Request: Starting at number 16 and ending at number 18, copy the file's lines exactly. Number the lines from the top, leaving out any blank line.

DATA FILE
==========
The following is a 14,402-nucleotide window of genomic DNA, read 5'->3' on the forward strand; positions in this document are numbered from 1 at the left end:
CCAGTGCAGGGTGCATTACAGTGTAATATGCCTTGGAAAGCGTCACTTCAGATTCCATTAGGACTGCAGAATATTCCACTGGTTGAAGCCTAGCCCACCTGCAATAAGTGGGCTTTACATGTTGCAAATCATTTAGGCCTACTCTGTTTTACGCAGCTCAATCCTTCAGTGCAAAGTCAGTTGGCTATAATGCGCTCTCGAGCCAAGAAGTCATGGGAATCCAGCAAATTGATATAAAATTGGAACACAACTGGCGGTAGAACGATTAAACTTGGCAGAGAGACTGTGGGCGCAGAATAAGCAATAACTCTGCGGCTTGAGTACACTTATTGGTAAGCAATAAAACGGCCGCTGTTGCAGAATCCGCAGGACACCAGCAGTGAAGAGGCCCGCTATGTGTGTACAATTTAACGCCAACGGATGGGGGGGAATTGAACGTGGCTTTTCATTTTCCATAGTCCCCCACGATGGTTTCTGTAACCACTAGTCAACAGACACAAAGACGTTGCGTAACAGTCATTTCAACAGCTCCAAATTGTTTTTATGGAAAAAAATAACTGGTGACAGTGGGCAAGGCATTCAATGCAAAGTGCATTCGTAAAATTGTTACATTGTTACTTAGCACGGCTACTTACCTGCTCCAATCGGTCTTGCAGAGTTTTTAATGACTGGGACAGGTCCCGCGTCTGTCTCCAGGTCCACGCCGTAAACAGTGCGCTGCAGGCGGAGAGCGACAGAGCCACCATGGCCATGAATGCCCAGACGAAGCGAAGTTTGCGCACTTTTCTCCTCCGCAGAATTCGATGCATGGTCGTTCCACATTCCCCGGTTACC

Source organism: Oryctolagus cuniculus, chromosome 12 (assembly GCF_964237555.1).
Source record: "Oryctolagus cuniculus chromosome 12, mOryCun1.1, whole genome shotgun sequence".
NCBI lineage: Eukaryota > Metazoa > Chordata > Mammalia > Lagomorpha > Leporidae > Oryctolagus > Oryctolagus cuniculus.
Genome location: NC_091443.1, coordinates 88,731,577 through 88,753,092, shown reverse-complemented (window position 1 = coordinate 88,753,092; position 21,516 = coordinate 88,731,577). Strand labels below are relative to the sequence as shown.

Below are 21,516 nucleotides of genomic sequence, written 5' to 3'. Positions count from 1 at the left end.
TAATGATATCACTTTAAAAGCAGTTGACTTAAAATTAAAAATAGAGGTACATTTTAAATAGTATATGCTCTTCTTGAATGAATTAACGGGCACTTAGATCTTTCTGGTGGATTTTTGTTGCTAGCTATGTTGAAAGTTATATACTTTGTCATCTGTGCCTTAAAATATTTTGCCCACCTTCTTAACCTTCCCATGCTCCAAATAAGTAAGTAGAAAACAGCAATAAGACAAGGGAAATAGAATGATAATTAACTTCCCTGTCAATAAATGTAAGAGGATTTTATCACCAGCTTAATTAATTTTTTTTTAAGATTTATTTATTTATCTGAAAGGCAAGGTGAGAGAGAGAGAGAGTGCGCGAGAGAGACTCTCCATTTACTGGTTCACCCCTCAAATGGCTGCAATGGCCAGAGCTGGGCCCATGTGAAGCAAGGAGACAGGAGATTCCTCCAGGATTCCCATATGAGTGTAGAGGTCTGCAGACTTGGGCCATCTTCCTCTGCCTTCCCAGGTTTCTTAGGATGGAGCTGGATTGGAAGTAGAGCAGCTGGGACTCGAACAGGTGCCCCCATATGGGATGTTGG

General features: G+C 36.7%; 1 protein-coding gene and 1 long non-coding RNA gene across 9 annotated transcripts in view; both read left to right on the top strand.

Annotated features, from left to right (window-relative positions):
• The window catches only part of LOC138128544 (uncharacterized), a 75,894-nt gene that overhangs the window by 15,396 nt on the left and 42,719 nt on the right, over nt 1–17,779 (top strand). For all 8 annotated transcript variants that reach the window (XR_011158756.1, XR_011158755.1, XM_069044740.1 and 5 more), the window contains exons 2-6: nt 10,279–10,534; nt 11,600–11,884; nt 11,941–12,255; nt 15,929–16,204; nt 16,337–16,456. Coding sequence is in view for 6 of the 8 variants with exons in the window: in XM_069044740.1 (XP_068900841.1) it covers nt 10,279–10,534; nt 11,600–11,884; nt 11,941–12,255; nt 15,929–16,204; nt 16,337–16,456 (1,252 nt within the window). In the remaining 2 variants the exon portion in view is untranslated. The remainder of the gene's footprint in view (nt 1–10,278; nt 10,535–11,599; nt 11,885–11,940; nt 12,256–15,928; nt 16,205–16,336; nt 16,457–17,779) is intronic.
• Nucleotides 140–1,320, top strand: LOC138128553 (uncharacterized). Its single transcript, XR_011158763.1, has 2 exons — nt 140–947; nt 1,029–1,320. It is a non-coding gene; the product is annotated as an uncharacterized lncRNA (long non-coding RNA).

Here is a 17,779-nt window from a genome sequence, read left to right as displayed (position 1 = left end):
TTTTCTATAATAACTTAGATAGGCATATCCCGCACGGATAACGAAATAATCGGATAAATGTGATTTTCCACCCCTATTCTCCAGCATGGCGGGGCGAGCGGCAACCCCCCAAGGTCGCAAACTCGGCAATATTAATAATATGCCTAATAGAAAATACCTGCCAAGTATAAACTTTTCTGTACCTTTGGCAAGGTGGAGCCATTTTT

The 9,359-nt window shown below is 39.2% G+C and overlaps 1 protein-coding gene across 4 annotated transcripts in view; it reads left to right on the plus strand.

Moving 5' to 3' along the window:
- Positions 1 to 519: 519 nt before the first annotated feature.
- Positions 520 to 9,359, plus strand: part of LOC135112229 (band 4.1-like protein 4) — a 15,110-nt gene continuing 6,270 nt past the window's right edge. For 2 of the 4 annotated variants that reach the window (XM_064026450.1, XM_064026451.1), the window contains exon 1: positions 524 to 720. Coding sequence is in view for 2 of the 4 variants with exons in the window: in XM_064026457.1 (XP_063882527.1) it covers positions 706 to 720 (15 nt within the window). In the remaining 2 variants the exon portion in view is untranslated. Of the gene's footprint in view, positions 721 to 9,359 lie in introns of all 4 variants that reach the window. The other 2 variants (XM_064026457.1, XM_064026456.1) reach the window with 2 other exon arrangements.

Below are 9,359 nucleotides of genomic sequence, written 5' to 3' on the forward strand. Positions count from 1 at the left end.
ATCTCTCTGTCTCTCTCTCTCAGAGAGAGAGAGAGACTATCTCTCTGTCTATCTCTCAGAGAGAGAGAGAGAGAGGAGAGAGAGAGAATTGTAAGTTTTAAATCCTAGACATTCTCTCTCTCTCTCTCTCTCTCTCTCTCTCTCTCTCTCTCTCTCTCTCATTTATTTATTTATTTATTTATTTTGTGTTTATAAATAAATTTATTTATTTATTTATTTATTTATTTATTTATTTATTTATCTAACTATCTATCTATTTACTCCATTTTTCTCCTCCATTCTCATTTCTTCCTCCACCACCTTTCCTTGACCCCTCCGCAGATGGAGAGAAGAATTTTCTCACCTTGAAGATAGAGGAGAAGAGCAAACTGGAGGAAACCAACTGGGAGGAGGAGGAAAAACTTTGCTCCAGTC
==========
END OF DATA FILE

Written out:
Moving 5' to 3' along the window:
- Positions 1 to 519: 519 nt before the first annotated feature.
- Positions 520 to 9,359, plus strand: part of LOC135112229 (band 4.1-like protein 4) — a 15,110-nt gene continuing 6,270 nt past the window's right edge. For 2 of the 4 annotated variants that reach the window (XM_064026450.1, XM_064026451.1), the window contains exon 1: positions 524 to 720. Coding sequence is in view for 2 of the 4 variants with exons in the window: in XM_064026457.1 (XP_063882527.1) it covers positions 706 to 720 (15 nt within the window). In the remaining 2 variants the exon portion in view is untranslated. Of the gene's footprint in view, positions 721 to 9,359 lie in introns of all 4 variants that reach the window. The other 2 variants (XM_064026457.1, XM_064026456.1) reach the window with 2 other exon arrangements.